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Transcript of The Clerk
The Oxford Cleric is a philosophical person that loves to learn about philosophy and likes to learn in general. The story he tells fits his character because in it the traditional role of women is exemplified and held to the highest esteem, and as a student of philosophy the Cleric studies ideals. This also shows that he likes to hold onto the ideals of what people should be very dearly and that he is an idealist.
"Deliver us from all our constant dread
And take yourself a wife, for High God's sake;
For if it so befell, which God forbid,
That by your death your noble line should break
And that a strange successor should come take
Your heritage, woe that we were alive!
Wherefore we pray you speedily to wive."
Their humble prayer and their so earnest cheer
Roused in the marquis' heart great sympathy.
"You'd have me," he replied, "my people dear,
Do what I've never yet thought necessary.
I have rejoiced in my fond liberty,
That men so seldom find in their marriage;
Where I was free, I must be in bondage.
"Nevertheless, I see your true intent,
And know there's always sense in what you say;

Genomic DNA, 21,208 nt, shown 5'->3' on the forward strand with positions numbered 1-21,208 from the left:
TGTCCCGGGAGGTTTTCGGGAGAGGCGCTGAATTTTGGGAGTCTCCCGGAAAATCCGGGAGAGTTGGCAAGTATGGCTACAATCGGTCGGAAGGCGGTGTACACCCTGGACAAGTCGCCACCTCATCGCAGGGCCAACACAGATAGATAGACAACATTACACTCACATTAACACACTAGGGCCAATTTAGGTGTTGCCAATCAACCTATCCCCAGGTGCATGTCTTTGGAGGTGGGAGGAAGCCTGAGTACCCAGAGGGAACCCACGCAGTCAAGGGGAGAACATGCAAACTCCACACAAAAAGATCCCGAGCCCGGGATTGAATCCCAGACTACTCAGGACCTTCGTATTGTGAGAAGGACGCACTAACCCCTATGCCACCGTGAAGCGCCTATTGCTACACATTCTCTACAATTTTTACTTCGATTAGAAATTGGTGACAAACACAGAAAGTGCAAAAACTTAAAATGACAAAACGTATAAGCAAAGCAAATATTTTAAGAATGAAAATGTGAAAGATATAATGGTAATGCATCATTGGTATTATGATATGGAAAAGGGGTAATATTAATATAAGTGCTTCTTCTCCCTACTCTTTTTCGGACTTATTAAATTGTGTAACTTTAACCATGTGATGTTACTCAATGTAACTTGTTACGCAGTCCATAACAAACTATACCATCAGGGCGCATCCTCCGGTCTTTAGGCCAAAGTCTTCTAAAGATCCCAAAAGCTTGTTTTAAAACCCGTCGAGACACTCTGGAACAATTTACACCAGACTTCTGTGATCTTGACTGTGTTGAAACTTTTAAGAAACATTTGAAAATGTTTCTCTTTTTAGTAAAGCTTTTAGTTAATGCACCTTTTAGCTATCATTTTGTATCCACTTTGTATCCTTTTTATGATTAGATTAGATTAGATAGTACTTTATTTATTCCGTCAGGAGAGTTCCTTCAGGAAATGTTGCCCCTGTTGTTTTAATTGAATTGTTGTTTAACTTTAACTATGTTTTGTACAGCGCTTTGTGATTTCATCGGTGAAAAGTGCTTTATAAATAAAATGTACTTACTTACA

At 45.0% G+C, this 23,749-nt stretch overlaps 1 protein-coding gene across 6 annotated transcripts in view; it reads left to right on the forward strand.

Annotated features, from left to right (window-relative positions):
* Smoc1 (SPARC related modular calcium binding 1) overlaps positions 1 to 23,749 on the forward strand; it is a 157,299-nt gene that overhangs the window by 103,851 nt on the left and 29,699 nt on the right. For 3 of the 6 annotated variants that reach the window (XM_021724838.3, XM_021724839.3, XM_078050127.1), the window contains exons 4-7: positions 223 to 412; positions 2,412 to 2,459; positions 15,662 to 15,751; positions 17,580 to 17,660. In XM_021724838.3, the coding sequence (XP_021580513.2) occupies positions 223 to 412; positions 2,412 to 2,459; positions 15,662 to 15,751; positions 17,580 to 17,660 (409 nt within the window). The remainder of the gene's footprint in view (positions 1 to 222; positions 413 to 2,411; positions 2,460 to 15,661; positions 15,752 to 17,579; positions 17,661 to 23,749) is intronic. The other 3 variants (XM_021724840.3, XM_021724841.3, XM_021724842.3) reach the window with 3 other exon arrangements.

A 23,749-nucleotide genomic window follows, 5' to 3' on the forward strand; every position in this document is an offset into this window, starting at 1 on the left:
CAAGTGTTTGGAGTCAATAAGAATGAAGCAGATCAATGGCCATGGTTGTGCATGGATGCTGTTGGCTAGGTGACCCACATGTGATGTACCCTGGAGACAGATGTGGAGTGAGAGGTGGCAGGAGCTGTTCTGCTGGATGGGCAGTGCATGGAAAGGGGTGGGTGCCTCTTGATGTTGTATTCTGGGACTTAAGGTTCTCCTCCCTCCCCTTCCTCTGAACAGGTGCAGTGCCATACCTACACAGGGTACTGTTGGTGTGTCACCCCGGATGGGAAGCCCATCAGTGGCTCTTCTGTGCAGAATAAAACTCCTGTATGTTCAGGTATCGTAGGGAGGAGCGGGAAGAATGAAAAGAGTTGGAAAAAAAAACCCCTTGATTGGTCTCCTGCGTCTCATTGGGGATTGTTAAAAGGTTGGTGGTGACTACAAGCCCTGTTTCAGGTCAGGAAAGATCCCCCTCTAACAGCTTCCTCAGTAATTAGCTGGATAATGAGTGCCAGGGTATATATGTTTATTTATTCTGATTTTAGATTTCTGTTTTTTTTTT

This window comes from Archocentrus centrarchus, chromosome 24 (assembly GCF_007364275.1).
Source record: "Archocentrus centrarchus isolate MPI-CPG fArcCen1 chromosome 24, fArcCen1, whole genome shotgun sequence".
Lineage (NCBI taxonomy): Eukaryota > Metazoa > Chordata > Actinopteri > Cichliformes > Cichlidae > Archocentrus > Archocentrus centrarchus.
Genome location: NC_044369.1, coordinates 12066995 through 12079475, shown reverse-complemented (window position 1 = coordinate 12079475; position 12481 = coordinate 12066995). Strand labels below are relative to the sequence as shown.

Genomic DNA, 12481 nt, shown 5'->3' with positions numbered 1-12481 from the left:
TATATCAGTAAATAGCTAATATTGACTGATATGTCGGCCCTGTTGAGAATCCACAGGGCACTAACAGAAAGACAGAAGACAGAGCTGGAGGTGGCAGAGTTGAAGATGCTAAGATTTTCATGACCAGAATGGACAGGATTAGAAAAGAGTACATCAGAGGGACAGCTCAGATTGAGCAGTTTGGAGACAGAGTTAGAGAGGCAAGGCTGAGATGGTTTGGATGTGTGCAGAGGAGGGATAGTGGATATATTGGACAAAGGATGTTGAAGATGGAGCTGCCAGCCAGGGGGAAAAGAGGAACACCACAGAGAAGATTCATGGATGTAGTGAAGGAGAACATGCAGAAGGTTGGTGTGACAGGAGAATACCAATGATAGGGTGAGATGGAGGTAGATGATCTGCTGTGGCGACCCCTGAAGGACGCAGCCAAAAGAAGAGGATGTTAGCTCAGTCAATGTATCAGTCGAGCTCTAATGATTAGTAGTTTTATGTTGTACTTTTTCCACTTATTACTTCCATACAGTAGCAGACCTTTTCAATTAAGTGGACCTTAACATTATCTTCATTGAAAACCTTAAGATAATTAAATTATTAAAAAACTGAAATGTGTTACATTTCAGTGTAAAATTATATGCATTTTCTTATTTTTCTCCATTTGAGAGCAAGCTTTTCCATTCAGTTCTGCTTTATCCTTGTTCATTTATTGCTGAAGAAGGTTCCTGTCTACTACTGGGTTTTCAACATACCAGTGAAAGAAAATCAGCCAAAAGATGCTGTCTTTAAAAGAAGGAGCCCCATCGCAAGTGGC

Wherefore of my free will, will I consent
To wed a wife, as soon as ever I may.
But whereas you have offered here today
To choose a wife for me, I you release
From that, and pray that you thereof will cease.
Amongst these humble folk there dwelt a man
Who was considered poorest of them all;
But the High God of Heaven sometimes can
Send His grace to a little ox's stall;
Janicula men did this poor man call.
A daughter had he, fair enough to sight;
Griselda was this young maid's name, the bright.
If one should speak of virtuous beauty,
Then was she of the fairest under sun;
Since fostered in dire poverty was she,
No lust luxurious in her heart had run;
More often from the well than from the tun
She drank, and since she would chaste virtue please,
She knew work well, but knew not idle ease.
But though this maiden tender was of age,
Yet in the breast of her virginity
There was enclosed a ripe and grave courage;
And in great reverence and charity
Her poor old father fed and fostered she;
A few sheep grazing in a field she kept,
For she would not be idle till she slept.
This marquis wondered ever more and more
Upon her patience; and indeed if he
Had not known truly in her years before